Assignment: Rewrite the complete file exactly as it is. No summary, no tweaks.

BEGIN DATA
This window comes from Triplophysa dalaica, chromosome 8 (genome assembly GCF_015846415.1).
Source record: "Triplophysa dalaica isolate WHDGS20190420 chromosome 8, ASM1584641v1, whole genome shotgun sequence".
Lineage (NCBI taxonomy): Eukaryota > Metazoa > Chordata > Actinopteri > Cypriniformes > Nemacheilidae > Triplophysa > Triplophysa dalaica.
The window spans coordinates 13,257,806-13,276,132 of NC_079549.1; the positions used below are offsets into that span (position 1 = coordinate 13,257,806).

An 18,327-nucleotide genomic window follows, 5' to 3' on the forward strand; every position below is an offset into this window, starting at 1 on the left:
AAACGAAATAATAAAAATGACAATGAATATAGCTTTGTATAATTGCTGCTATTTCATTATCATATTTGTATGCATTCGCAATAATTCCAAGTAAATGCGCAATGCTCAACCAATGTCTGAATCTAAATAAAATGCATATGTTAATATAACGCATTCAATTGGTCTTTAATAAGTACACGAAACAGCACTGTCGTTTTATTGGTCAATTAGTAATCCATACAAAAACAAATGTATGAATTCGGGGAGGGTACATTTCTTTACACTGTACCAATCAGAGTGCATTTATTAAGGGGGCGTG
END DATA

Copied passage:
This window comes from Triplophysa dalaica, chromosome 8 (genome assembly GCF_015846415.1).
Source record: "Triplophysa dalaica isolate WHDGS20190420 chromosome 8, ASM1584641v1, whole genome shotgun sequence".
Lineage (NCBI taxonomy): Eukaryota > Metazoa > Chordata > Actinopteri > Cypriniformes > Nemacheilidae > Triplophysa > Triplophysa dalaica.
The window spans coordinates 13,257,806-13,276,132 of NC_079549.1; the positions used below are offsets into that span (position 1 = coordinate 13,257,806).

An 18,327-nucleotide genomic window follows, 5' to 3' on the forward strand; every position below is an offset into this window, starting at 1 on the left:
AAACGAAATAATAAAAATGACAATGAATATAGCTTTGTATAATTGCTGCTATTTCATTATCATATTTGTATGCATTCGCAATAATTCCAAGTAAATGCGCAATGCTCAACCAATGTCTGAATCTAAATAAAATGCATATGTTAATATAACGCATTCAATTGGTCTTTAATAAGTACACGAAACAGCACTGTCGTTTTATTGGTCAATTAGTAATCCATACAAAAACAAATGTATGAATTCGGGGAGGGTACATTTCTTTACACTGTACCAATCAGAGTGCATTTATTAAGGGGGCGTG